A NEW report claims a controversial education reform initiative is beginning to produce results, despite the failings of a North-East city academy.

And the Government has vowed to push ahead with plans to create 200 city academies following the publication of PriceWaterhouseCoopers (PwC) analysis.

Eleven academies were initially created to replace under-achieving schools in areas of social and economic depravation, two of them in Middlesbrough.

Last month, Unity City Academy failed an Ofsted inspection, resulting in special measures being imposed.

However, King's Academy received a glowing interim report and its sister school, Gateshead's Emmanuel College, has performed extremely well since it opened.

Nationally, the PwC report found high levels of parental satisfaction with their children's education, discipline and attendance.

Its assessment of academic results was not as impressive, however, showing that GCSE results have improved in six academies since 2002.

The report also highlights the benefits of private sponsorship, such as Sir Peter Vardy's backing of King's and Emmanuel academies, saying this has helped raise the aspirations of students.

Nigel McQuoid, principal of The King's Academy, Middlesbrough, said: "Not only was The King's oversubscribed on day one, but our popularity with parents has continued to grow and we are once again oversubscribed this year.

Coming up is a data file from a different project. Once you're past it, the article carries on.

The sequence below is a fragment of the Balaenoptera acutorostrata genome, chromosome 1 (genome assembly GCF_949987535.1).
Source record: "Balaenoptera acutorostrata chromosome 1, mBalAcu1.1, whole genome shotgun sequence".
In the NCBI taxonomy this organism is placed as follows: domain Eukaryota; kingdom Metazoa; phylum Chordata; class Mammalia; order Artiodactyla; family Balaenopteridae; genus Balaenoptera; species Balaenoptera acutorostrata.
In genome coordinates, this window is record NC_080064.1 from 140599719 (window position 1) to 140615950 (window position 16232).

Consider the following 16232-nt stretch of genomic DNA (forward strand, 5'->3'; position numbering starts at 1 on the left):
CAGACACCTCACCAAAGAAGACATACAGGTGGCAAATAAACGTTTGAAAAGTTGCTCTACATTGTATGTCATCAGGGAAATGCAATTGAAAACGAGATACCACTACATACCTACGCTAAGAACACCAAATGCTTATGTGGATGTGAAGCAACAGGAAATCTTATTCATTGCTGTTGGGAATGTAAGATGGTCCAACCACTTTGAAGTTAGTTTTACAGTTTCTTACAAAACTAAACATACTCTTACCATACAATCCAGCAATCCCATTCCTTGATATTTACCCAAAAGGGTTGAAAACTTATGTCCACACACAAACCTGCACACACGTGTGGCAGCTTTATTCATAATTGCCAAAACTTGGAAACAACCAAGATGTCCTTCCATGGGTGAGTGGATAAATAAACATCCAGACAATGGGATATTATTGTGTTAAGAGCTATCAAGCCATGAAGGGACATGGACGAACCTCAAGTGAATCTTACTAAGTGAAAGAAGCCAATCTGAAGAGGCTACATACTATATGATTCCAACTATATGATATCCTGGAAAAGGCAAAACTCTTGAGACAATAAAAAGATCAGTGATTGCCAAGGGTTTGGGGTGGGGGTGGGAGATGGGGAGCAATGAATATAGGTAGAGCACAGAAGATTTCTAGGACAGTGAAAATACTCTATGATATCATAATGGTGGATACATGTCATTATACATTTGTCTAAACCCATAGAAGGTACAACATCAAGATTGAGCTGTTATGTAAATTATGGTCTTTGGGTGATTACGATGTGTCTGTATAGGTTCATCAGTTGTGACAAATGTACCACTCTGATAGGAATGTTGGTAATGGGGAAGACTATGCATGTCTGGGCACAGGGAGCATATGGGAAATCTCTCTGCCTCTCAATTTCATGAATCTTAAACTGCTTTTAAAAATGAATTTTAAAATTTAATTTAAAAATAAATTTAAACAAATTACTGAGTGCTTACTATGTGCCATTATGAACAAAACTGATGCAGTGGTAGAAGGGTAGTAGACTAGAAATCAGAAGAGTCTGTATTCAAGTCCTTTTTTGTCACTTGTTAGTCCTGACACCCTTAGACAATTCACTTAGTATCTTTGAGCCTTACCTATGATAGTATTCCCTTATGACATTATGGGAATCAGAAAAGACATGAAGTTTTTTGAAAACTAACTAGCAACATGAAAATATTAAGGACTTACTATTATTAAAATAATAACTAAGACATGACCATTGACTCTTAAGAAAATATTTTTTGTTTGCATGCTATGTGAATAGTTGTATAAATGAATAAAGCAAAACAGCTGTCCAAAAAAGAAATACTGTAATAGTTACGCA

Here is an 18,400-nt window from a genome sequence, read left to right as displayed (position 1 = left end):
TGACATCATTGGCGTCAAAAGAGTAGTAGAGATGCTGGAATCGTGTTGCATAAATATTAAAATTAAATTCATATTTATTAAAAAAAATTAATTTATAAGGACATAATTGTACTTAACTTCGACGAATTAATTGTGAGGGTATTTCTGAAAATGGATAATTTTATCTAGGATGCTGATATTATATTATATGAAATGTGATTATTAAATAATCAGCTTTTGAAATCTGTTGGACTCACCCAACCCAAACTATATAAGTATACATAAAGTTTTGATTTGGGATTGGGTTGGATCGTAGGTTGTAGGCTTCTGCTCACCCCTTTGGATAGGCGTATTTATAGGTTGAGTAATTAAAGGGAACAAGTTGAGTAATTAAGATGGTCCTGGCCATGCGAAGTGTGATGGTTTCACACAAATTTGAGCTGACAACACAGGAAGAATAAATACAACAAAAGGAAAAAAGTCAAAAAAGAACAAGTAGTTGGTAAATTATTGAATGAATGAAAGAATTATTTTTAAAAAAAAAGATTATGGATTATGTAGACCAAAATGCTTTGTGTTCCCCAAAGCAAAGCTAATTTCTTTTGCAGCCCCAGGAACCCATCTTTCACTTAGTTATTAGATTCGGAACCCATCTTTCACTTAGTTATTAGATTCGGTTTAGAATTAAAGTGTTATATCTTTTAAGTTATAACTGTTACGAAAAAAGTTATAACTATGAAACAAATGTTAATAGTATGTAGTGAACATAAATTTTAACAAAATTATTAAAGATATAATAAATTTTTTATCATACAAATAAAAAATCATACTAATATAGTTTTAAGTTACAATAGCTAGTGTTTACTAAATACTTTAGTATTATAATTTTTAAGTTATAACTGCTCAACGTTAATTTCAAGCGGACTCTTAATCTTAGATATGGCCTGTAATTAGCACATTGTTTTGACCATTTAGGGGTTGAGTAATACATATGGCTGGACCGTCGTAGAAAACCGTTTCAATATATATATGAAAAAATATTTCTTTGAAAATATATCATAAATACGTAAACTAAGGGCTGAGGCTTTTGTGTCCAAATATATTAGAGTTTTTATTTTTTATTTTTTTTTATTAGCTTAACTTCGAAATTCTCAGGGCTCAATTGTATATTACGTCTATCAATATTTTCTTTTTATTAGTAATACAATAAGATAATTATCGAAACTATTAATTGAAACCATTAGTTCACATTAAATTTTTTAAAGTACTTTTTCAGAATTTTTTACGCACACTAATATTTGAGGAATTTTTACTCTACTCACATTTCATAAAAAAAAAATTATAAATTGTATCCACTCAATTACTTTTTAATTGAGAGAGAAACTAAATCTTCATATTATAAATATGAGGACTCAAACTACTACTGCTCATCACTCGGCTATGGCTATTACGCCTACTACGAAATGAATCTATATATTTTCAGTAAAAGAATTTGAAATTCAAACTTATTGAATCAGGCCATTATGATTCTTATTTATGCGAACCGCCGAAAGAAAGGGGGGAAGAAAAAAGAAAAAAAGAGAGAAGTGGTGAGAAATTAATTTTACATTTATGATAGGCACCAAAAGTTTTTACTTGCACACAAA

"If we can continue to develop after what has been a good start, then I am absolutely confident that our parents will be wholly satisfied with what we offer."

The report said the academies faced challenges in how best to strike a balance between new and existing staff and problems with bullying.

Mr McQuoid said bullying at King's had virtually disappeared.

And despite recent criticism, Unity Academy's chief executive, Joe McCarthy, believes the school is on the road to recovery.

He said: "It's coming together very nicely. We are working our way through the industrial dispute with the NASWT teaching union and things are definitely starting to look up for the future."

Schools Minister Jacqui Smith said: "This is a positive endorsement of the academies programme and gives ground for optimism for the future. Tackling an inheritance of failure can take time."

The report is the second of a five-year programme of evaluation commissioned by the Department for Education and Skills to monitor the effectiveness of academies.